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Q: Does the Bible allow or prohibit birthday acknowledgements and celebrations?

A: The Bible specifically mentions two birthday celebrations of kings, ending with the deaths of certain individuals (John the Baptist and Pharaoh’s chief baker, compare Mark 6:21-27 and Genesis 40:20-22). There is another possible reference to birthday celebrations in Job 1:4: “And his [Job’s] sons would go and feast in their houses, each on his appointed day, and would send and invite their three sisters to eat and drink with them.” The German Menge Bible explains that this is a reference to the “birthdays” of the sons (A similar expression is used in Job 3:1, referring to Job’s day of birth). The children’s conduct prompted righteous Job to “sanctify them,” for he said, “It may be that my sons have sinned and cursed God in their hearts.” (Job 1:5).

Job’s reaction is interesting. He did not feel that the children HAD sinned by celebrating their birthdays, but that they MIGHT have sinned. On the other hand, we do not find any Biblical record that righteous people celebrated their own birthdays — nor do we find that Jesus Christ celebrated His birthday and that He told His disciples to celebrate it.

A birthday celebration with its accompanying elaborate parties and the giving of expensive gifts tends to emphasize the attitude of get and vanity — rather than the way of give which Christians are to follow. God’s Word condemns the glorifying of oneself. Compare Galatians 5:26: “Let us not be desirous of vainglory.” (AU). It appears that Job was concerned that his children might have engaged in selfish and vainglorious conduct during their birthday celebrations.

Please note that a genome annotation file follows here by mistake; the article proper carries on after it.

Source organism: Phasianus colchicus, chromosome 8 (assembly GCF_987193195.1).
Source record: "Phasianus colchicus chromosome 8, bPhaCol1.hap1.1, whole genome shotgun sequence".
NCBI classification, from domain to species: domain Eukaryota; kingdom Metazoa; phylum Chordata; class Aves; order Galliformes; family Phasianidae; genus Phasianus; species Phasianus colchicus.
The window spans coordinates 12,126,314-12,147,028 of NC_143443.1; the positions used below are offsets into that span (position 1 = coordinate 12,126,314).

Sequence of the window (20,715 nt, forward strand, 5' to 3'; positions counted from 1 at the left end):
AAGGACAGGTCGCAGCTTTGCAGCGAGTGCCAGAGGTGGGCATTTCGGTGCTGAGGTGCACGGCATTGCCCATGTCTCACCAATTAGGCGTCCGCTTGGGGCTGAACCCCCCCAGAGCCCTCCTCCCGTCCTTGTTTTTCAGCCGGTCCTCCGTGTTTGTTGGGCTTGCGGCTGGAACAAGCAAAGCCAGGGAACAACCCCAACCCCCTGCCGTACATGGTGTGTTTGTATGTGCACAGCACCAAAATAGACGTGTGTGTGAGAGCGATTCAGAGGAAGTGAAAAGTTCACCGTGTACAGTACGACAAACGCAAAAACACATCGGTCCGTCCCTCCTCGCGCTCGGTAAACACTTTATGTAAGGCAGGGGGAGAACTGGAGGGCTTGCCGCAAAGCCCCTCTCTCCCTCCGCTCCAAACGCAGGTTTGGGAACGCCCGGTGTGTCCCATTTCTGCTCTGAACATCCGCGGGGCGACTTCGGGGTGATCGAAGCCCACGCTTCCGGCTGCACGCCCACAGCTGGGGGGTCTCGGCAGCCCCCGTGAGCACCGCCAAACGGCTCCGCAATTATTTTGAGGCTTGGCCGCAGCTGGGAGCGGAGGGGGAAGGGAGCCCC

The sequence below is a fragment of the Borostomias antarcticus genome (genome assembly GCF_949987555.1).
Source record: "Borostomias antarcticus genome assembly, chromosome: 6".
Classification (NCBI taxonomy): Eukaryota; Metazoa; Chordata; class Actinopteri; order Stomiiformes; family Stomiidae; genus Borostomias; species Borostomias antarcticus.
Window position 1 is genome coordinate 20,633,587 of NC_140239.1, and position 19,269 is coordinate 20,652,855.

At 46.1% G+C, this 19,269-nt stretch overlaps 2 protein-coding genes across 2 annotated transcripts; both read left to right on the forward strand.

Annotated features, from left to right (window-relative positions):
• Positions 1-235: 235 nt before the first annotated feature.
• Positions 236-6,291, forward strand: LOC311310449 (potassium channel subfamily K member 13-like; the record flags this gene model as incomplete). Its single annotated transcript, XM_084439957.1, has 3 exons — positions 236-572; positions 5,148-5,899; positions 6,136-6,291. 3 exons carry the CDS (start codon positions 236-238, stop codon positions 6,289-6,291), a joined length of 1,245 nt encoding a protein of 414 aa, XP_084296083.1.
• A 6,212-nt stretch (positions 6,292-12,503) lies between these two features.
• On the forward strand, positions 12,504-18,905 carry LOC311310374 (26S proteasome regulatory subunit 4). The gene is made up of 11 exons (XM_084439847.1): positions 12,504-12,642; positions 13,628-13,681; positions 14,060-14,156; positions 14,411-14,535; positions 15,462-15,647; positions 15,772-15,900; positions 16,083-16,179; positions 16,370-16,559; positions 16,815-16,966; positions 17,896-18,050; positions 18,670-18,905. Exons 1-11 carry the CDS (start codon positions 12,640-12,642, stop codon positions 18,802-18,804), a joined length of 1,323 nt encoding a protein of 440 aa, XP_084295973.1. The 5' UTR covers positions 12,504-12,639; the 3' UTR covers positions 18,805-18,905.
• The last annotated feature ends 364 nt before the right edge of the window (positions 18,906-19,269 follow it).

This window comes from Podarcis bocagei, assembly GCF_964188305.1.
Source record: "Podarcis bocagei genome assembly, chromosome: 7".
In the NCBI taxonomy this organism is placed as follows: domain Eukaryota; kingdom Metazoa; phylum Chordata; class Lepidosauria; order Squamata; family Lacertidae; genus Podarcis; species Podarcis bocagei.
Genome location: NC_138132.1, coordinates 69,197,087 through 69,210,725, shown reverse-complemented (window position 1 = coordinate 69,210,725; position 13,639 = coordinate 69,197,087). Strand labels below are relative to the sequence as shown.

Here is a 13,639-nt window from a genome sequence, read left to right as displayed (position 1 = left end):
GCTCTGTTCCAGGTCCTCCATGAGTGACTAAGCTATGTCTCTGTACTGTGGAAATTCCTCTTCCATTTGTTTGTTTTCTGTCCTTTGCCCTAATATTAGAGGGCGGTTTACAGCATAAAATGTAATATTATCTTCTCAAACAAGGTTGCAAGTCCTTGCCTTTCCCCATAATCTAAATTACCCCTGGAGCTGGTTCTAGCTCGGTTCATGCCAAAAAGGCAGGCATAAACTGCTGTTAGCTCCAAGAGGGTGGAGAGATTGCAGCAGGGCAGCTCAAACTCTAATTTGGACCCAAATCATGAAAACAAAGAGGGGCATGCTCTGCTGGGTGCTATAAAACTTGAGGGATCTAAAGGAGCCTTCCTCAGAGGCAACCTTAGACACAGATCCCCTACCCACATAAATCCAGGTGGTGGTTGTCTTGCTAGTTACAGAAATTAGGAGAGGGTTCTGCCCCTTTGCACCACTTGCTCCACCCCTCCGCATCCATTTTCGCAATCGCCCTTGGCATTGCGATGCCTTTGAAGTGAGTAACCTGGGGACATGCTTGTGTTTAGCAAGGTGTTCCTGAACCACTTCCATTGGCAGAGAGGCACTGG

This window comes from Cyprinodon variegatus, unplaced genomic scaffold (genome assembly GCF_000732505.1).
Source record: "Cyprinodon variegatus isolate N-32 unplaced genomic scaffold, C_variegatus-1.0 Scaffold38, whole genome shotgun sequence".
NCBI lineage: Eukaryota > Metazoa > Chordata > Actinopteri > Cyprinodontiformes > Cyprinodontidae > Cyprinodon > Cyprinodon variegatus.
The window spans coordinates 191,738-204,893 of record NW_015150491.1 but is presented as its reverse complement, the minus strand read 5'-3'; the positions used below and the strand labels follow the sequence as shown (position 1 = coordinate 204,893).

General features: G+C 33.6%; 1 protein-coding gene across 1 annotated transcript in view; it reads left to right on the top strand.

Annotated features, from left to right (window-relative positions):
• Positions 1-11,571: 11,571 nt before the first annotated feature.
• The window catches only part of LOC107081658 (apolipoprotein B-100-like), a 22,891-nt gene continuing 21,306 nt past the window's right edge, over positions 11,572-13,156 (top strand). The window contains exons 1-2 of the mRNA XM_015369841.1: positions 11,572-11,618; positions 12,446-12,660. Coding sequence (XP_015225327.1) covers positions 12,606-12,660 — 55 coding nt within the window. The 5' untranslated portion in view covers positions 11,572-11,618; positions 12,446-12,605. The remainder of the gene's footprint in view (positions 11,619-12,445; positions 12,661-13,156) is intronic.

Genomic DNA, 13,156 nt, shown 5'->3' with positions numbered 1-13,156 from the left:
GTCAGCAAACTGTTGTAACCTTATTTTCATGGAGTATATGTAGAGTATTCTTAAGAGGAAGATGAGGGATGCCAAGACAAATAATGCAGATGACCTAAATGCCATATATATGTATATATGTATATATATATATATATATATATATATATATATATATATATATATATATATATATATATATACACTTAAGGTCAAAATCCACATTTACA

On the other hand, there is a difference between elaborate birthday celebrations and the acknowledgment that someone has become a year older. Obviously, the date of one’s birth is not pagan (regardless of whether one recognizes and counts by the Hebrew or the Roman calendar). It is not wrong and does in fact obey the command to honor our parents, to call, visit or send a modest gift to our parents on the day of their birth. Likewise, there are certain milestone years in the lives of young persons that can be acknowledged, such as reaching the age of 14, 16, 18 or 21. (For instance, the Jews have traditionally acknowledged the fact when a boy turns 14.) Also, in ancient Israel, young men being twenty or older were considered old enough to go to war, and a census was held to record the ages of the people (compare Numbers 1:2-3).

The distinction between simple acknowledgements and elaborate celebrations of birthdays may not always be that clear. God has given us a spirit of a sound mind (compare 2 Timothy 1:7), and if we are honest with God and ourselves, we will learn how to better please Him in everything we do (compare Ephesians 4:13). As long as the principles stated herein are adhered to and problems such as the danger of supporting vainglory and vanity are avoided,
acknowledgments of certain birthdays of special people close to us are individual decisions.
However, we must keep in mind that we must not violate our own conscience in this regard, as everything “not from faith is sin” (Romans 14:23).

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This Update is an official publication by the ministry of the Church of the Eternal God in the United States of America; the Church of God, a Christian Fellowship in Canada; and the Global Church of God in the United Kingdom.

Editorial Team: Norbert Link, Dave Harris, Rene Messier, Brian Gale, Margaret Adair, Johanna Link, Eric Rank, Michael Link, Anna Link, Kalon Mitchell, Manuela Mitchell, Dawn Thompson

Technical Team: Eric Rank, Shana Rank